HYDROGEN-POWERED AVIATION: “No Nobel Prize discoveries needed”
The Swedish Energy Agency along with GKN Aerospace in Trollhättan and partners are investing a combined 24 million kronor to develop components for hydrogen-powered aircraft engines. We had a chat about the initiative with Anders Sjunnesson from GKN, who also serves on LIGHTer’s board of directors.
Europe’s aviation industry is investing heavily to enable zero emissions of carbon dioxide by 2050. Hydrogen has been singled out as one of the fuels of the future for aviation, with aircraft manufacturer Airbus sticking its neck out by launching three concept aircraft using hydrogen technology which it wants to see in the skies by 2035. The aviation industry is putting its greatest hope in a solution for medium and large aircraft that shifts from kerosene-based fuel to hydrogen in jet engines. This project was launched to accelerate that development.
“The 15 million in funding from the Swedish Energy Agency is quite large for such an early stage of development. Both Europe and Sweden have woken up and now see hydrogen as a very realistic way to end our use of fossil fuels. Commercial aircraft with hundreds of passengers won’t be replaced by electrified air travel in the near future. There are physical barriers that we don’t yet know how to cross. But hydrogen is a strong contender. Hydrogen, of course, also needs to be produced sustainably. There’s hope for this – so even though there are challenges, no Nobel Prize discoveries are needed to make advances in hydrogen technology.”
How close to commercialization is this technology?
“We believe we’ll be able to show that the technology works around 2035. The date seems far off, but not if you have your aviator glasses on, considering all the safety requirements that must be met, for instance. And then there are some political and infrastructural hurdles, meaning that nothing is likely to happen on a broader front until 2040.”
When will ordinary people get to board a hydrogen-powered flight on their charter holiday?
“We might see a handful of flights just after 2040.”
That still sounds far away. What’s the role of hydrogen-powered flights in achieving the climate goals?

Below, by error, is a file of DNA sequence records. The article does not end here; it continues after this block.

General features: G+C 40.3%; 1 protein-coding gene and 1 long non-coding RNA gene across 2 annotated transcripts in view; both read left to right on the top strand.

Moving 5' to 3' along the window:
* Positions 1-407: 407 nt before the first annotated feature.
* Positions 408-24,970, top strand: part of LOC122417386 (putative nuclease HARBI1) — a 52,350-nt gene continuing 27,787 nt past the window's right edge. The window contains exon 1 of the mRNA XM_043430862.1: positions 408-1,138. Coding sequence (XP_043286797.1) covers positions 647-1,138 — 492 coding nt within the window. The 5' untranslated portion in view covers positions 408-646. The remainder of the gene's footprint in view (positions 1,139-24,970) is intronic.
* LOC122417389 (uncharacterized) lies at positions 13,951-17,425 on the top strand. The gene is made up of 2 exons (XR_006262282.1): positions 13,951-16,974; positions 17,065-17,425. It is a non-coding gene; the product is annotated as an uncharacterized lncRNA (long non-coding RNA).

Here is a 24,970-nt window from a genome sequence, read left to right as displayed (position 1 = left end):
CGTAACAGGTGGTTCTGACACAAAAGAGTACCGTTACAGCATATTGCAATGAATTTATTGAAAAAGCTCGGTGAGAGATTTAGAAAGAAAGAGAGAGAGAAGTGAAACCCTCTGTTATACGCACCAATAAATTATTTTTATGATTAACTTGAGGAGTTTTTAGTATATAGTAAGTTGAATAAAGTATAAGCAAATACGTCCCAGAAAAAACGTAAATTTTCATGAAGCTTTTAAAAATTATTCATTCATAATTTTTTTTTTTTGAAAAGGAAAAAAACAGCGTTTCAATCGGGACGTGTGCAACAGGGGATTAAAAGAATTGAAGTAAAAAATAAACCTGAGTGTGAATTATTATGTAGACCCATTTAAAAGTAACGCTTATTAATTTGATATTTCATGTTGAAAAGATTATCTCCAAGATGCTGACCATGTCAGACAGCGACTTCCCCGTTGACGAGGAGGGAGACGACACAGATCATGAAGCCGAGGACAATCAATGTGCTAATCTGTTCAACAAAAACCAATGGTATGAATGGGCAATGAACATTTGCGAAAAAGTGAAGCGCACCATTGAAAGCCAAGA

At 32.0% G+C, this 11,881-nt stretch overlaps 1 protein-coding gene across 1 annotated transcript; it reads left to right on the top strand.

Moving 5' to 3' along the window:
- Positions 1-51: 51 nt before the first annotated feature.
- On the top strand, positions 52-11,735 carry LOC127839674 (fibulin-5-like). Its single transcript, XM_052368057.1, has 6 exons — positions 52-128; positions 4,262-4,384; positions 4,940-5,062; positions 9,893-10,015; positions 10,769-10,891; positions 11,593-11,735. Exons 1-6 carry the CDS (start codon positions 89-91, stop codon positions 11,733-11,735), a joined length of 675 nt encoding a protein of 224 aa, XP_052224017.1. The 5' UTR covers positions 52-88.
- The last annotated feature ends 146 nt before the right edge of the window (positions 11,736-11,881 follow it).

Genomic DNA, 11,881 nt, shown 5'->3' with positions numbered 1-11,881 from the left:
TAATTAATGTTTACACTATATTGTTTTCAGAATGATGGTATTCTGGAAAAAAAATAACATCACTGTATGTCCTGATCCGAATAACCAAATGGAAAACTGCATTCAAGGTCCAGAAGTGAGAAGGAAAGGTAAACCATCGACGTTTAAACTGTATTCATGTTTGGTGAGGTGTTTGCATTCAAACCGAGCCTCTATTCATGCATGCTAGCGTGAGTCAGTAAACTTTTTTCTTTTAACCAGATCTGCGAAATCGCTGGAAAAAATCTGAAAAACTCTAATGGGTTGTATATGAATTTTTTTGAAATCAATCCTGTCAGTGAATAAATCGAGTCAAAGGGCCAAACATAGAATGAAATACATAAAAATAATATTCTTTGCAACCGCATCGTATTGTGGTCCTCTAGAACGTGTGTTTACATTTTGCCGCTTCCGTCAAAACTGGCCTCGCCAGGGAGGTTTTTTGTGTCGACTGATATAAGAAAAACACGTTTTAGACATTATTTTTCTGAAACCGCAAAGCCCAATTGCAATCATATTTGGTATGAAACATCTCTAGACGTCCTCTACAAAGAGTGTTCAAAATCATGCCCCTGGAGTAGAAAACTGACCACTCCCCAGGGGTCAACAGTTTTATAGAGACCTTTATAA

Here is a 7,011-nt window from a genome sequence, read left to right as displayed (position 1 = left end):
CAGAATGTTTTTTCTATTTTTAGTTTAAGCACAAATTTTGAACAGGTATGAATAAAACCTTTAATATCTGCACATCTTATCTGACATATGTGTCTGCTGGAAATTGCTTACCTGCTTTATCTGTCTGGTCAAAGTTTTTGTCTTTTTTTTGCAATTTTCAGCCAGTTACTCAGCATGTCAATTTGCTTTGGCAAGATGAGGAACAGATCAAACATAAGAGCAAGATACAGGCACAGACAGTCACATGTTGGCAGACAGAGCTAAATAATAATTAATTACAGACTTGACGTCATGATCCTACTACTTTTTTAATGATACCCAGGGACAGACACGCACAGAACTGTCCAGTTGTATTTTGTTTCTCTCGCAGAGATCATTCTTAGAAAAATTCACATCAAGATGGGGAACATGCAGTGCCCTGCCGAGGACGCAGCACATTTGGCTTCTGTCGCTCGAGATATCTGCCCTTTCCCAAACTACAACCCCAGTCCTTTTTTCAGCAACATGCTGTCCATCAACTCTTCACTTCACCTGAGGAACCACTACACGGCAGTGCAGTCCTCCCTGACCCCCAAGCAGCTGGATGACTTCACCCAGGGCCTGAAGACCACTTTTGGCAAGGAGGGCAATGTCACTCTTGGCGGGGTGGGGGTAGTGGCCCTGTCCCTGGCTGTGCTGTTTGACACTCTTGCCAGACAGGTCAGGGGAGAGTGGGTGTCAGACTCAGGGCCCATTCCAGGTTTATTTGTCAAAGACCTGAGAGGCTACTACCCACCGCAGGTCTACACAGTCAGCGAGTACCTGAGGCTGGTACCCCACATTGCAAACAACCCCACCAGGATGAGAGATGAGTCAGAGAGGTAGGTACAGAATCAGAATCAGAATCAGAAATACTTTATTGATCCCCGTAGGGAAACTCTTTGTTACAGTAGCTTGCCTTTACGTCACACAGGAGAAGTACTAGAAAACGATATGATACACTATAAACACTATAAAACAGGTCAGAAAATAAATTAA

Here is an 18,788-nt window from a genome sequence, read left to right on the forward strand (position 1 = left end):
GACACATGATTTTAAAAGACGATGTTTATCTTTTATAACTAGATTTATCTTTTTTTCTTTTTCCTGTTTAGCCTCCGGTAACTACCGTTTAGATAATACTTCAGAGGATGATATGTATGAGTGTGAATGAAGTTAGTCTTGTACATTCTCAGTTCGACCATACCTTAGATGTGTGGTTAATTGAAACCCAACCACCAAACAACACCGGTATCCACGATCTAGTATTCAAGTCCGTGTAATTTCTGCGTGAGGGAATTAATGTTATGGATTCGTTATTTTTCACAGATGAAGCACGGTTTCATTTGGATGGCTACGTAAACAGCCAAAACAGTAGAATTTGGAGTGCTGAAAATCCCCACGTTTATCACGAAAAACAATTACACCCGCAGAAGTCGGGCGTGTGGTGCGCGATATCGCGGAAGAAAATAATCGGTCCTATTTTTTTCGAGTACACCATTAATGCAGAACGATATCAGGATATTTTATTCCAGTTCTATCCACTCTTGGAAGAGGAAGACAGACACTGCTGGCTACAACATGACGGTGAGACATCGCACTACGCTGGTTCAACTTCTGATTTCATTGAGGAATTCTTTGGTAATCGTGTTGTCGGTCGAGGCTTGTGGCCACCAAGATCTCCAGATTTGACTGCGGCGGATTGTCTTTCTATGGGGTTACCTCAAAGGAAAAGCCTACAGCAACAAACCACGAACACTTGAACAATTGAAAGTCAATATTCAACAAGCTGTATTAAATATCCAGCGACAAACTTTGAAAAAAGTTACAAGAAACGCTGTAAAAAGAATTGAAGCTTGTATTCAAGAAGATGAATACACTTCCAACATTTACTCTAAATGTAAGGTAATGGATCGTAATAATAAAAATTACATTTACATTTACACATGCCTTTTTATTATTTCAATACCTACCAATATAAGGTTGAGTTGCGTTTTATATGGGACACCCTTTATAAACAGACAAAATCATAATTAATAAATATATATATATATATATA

“None for achieving the climate goals by 2030, but the 2050 targets are the ones we’re aiming for. Aircraft development has long lead times. Major investments and major political decisions are both necessary. And because this development can’t just happen on commercial terms, the government has got to be involved in financing it.”
What have you received funding for?
“We’re going to do a system analysis and description of what an engine could look like for this technology to work. What new technical solutions do we need in the engine during refuelling? Hydrogen will be supplied in tanks in cryogenic form (extremely low temperatures so that the hydrogen becomes a liquid). We’ll look at how the hydrogen will be pumped, routed through piping, and how it should be heated before being injected into the jet engine. These will be the keys to commercial success, and we want to be first.”
What is the role of lightweight technology in all this?
“Lightweighting is a mantra for the aviation industry, for understandable reasons. All gadgets and components need to be lightweight in the air. The more weight you have up in the air, the more it costs. Hydrogen will not be an unlimited resource. So we’ll see competition for that energy, too.”
You’ve been involved in LIGHTer for some time now. What has LIGHTer meant for this project?
“LIGHTer is good for the network. We’ve gotten to know lots of the people involved in our current project through LIGHTer. When new challenges arise, it’s great to have these contacts. Some of the circumstances and prerequisites are similar for aviation and other industries, so hopefully some of what we do can come in handy for other sectors too.”
In addition to GKN Aerospace in Trollhättan, project members come from Chalmers University of Technology, Lund University, KTH Royal Institute of Technology, University West, RISE, and the company Oxeon.
Text: Ingemar Tigerberg